Wayne “the Train” Hancock has spent much of his adult life on the road. Since his 1995 debut, Thunderstorms and Neon Signs, he has logged well over a million miles crisscrossing the country between roadhouses and small clubs. In that time, he has played his mix of western swing, rockabilly and honky-tonk for people from every walk of life. Lately, it’s given him an opportunity to see the trouble people everywhere are having just trying to keep their heads above water. He sees it as his job to remind them there are reasons to keep trying.
On his latest album, Viper of Melody, released Tuesday (April 21), the Texas-born singer-songwriter continues to make his uncompromising style of music and take it to people who may not have the luxury of being able to attend major concerts. Recorded live in the studio, the album is filled with sounds and feelings that are timeless, as well as edgy. Whether the song is about shaking off the blues, jealousy and violence or being flat broke, Hancock refuses to sugarcoat anything. He pledged on his Web site, “This album consists of only my touring band, so what you see at the shows is what you’re gonna hear.” It’s an interesting approach that shows how his live performance — and what his audience gets out of it — is the main focus. During a recent interview with CMT.com, the conversation turned to the struggles his audience is enduring right now.
CMT: You call your music “juke joint swing.” What does that mean to you?
Hancock: It’s a juke joint, a small place with a couple of pool tables or a jukebox in it. And some of the places we play are definitely joints, beer joints. Most of the time, we play clubs, but a juke joint, to me, is a small bar where people go to drink — doesn’t even really have a stage. It’s small enough that we could all fit in that space, but we have a big, big sound. … A lot of it comes from the big band swing.
And you prefer the small venues, right?
Yeah, you know … the big ones are nice. I mean … the bigger the place, the more draw you get, but I think it’s lost after you clear about a 400 or 500-seater and start playing to 600 or 700 people. It seems to me like the intimacy goes away.
I think it says a lot that we can go out to some of these places where there are certainly people I know that wouldn’t be caught dead playing at because they’re [out of the way]. But I like doing that. To me, it’s like being a mountain climber and climbing a dangerous mountain that nobody else has done but you. And I think it’s cool when performers go to areas where [music fans] can’t afford a show, a lot of these people, you know what I’m saying? They can’t dish out the big bucks, so the big acts don’t come see them. So we go places where most people wouldn’t dream about going and have a successful time doing it. I love it, man. … But there are certainly times when I want to kick myself. (laughs)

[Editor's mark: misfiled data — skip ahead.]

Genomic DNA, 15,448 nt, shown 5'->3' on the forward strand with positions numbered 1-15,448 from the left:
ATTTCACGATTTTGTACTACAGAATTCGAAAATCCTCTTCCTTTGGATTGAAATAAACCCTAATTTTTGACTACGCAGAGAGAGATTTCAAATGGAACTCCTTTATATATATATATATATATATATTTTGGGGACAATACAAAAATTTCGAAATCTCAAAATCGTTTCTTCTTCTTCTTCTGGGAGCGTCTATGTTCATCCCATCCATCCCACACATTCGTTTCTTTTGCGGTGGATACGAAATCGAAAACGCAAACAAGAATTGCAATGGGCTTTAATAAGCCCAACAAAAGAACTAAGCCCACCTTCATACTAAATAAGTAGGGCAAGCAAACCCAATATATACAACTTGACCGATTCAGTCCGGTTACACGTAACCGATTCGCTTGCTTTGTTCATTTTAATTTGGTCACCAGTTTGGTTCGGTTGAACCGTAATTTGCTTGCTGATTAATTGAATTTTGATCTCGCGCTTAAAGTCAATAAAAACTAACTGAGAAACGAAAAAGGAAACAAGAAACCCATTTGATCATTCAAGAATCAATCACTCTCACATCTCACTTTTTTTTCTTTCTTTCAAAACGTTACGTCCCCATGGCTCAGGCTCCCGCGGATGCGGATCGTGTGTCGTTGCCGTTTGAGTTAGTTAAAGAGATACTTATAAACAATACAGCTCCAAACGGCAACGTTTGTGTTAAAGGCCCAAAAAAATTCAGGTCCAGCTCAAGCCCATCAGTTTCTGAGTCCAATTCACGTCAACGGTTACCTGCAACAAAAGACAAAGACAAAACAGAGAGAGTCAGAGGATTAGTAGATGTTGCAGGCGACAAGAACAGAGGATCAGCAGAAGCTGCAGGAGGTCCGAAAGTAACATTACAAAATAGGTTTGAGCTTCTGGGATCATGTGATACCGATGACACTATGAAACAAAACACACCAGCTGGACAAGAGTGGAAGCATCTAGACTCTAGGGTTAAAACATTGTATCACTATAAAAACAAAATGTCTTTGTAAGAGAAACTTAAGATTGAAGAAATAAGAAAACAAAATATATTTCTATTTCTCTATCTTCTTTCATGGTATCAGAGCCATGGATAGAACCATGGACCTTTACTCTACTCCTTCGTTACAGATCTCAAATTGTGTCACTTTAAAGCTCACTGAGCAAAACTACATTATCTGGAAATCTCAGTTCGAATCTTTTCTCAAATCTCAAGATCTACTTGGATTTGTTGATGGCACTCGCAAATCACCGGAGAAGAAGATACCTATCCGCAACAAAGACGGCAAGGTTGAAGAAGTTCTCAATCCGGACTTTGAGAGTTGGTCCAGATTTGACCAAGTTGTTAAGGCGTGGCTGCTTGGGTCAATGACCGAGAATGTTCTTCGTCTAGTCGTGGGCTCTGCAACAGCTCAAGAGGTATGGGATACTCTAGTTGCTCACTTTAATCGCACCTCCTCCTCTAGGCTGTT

On Viper of Melody, the song “Working at Working” is about being unemployed and broke. Can you tell me about that?
I wrote that, in I guess ’91 or ’92, when I first got to Austin. And, I don’t remember who the hell was president … Bush Sr. I had just got to Austin and was just a young man, so to speak, so I was living in hard places and trying to find jobs where there weren’t any. I was just putting my play on the world from where I sat. I never recorded the song because unless you looked at it from a young man’s standpoint, it didn’t make a whole lot of sense. But all the sudden, now it makes a hell of a lot of sense. So I pulled out my thoughts for that. I just thought all the sudden this seems like a good song. This is exactly what’s going on.
And when you write songs, you don’t really want that stuff to happen. I mean, guys write songs all the time about terrible things, tragedies. They don’t write them because they want them to happen. They write them because they’re trying to find a common ground. Maybe they’re trying to work through their own personal thing or something, so when I wrote that song, I was really just writing my own frustrations down. But I don’t think I ever knew that we’d see those kinds of conditions in our lifetime.
I don’t know if you’ve seen the news about all the tent cities popping up.
Yeah, you bet. Sacramento is just like my father told me about the Great Depression because he lived through it. He was a teenager. It’s not quite as bad as that yet, but it sure does sound like it’s getting there. I’m coming in from the East Coast, and there’s a lot of people hurting. Like in Buffalo, N.Y., nobody seems to be working there. And then I went over to Detroit, and everybody up there’s just broker than shit.
Do you think that your songs will be able to help some people out?
I definitely think so, and that’s one of the other points I was gonna get to is that it’s sort of our job as musicians and entertainers to keep people’s spirits up. Isn’t that what we do? We’re supposed to write good music for people to get through it, and now more than ever, I think it’s important to be there, especially in the small towns. Because those people sure as hell can’t get out to a big town to see a big concert for what they charge.
Will you keep writing about stuff like that?
Well, yeah. I’m gonna write some about that, but I wanna write about how to get through it, too. Make it through these problems and how we can help these people out rather than just agreeing with them and helping them drink themselves into a stupor, you know? I don’t want to do that.